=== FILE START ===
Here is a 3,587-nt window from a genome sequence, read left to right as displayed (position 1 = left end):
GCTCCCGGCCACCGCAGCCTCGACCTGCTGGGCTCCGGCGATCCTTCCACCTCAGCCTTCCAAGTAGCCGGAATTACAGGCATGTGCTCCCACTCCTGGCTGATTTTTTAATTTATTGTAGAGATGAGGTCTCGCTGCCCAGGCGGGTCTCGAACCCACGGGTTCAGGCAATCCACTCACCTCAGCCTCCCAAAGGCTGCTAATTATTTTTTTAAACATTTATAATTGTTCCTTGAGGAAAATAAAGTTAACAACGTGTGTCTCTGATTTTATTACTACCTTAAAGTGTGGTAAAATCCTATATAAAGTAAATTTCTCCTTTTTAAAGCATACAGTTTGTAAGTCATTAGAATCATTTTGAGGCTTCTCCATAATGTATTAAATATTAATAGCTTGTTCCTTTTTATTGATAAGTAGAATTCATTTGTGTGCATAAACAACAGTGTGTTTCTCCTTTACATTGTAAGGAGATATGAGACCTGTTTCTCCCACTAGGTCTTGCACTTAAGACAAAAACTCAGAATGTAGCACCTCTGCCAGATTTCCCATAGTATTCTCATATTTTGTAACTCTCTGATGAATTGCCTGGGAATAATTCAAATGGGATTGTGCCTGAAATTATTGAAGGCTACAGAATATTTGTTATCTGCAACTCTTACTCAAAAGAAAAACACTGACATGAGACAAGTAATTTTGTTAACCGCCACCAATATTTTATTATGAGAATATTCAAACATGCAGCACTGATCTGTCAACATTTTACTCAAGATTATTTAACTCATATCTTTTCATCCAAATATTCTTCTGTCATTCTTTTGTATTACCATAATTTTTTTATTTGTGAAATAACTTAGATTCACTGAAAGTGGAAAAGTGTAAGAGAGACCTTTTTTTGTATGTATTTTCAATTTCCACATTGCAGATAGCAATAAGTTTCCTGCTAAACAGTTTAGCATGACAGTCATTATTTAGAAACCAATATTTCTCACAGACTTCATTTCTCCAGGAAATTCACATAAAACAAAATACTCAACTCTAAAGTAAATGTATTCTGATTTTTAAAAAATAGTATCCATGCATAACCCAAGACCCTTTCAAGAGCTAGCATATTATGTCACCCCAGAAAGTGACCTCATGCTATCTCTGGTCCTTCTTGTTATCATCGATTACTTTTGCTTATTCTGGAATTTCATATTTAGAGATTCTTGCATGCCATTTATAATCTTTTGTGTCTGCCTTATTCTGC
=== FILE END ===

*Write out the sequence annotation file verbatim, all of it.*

Here is a 3,587-nt window from a genome sequence, read left to right as displayed (position 1 = left end):
GCTCCCGGCCACCGCAGCCTCGACCTGCTGGGCTCCGGCGATCCTTCCACCTCAGCCTTCCAAGTAGCCGGAATTACAGGCATGTGCTCCCACTCCTGGCTGATTTTTTAATTTATTGTAGAGATGAGGTCTCGCTGCCCAGGCGGGTCTCGAACCCACGGGTTCAGGCAATCCACTCACCTCAGCCTCCCAAAGGCTGCTAATTATTTTTTTAAACATTTATAATTGTTCCTTGAGGAAAATAAAGTTAACAACGTGTGTCTCTGATTTTATTACTACCTTAAAGTGTGGTAAAATCCTATATAAAGTAAATTTCTCCTTTTTAAAGCATACAGTTTGTAAGTCATTAGAATCATTTTGAGGCTTCTCCATAATGTATTAAATATTAATAGCTTGTTCCTTTTTATTGATAAGTAGAATTCATTTGTGTGCATAAACAACAGTGTGTTTCTCCTTTACATTGTAAGGAGATATGAGACCTGTTTCTCCCACTAGGTCTTGCACTTAAGACAAAAACTCAGAATGTAGCACCTCTGCCAGATTTCCCATAGTATTCTCATATTTTGTAACTCTCTGATGAATTGCCTGGGAATAATTCAAATGGGATTGTGCCTGAAATTATTGAAGGCTACAGAATATTTGTTATCTGCAACTCTTACTCAAAAGAAAAACACTGACATGAGACAAGTAATTTTGTTAACCGCCACCAATATTTTATTATGAGAATATTCAAACATGCAGCACTGATCTGTCAACATTTTACTCAAGATTATTTAACTCATATCTTTTCATCCAAATATTCTTCTGTCATTCTTTTGTATTACCATAATTTTTTTATTTGTGAAATAACTTAGATTCACTGAAAGTGGAAAAGTGTAAGAGAGACCTTTTTTTGTATGTATTTTCAATTTCCACATTGCAGATAGCAATAAGTTTCCTGCTAAACAGTTTAGCATGACAGTCATTATTTAGAAACCAATATTTCTCACAGACTTCATTTCTCCAGGAAATTCACATAAAACAAAATACTCAACTCTAAAGTAAATGTATTCTGATTTTTAAAAAATAGTATCCATGCATAACCCAAGACCCTTTCAAGAGCTAGCATATTATGTCACCCCAGAAAGTGACCTCATGCTATCTCTGGTCCTTCTTGTTATCATCGATTACTTTTGCTTATTCTGGAATTTCATATTTAGAGATTCTTGCATGCCATTTATAATCTTTTGTGTCTGCCTTATTCTGC